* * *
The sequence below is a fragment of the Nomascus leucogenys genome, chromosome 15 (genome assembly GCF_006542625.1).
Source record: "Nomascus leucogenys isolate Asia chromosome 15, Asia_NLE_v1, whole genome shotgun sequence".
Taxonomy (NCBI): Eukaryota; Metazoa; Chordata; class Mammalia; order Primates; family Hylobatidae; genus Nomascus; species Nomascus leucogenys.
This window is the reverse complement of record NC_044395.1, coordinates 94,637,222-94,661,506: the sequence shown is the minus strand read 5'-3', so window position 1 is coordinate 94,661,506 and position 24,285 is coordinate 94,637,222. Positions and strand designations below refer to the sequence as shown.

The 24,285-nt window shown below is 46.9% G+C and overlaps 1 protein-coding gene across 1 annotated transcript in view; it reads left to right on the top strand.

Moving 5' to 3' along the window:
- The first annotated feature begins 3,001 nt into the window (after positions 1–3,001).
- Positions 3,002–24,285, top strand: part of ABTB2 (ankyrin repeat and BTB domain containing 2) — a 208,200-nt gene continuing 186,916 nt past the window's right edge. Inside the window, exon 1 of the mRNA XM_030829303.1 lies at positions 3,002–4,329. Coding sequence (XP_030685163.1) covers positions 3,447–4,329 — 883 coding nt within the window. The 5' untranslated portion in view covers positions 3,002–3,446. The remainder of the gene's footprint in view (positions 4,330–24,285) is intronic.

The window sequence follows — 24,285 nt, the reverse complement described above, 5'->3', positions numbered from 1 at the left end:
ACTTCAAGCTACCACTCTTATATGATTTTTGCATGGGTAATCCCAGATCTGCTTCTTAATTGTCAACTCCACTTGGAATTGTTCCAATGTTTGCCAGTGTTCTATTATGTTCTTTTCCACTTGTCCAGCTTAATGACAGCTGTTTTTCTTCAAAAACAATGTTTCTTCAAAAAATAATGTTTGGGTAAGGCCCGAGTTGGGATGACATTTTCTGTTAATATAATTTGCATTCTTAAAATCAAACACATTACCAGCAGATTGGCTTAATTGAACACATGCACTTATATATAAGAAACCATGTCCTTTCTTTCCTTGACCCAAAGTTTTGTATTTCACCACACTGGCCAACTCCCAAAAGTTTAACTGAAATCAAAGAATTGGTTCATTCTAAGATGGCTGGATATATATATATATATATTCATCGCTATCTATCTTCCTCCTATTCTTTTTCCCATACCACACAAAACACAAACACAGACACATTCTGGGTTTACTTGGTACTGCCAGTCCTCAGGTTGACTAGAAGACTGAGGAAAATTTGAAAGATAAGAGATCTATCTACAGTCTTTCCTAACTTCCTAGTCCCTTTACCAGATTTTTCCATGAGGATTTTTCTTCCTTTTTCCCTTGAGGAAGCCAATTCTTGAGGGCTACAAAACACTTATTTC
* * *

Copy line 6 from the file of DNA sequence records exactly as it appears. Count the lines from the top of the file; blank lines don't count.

Moving 5' to 3' along the window: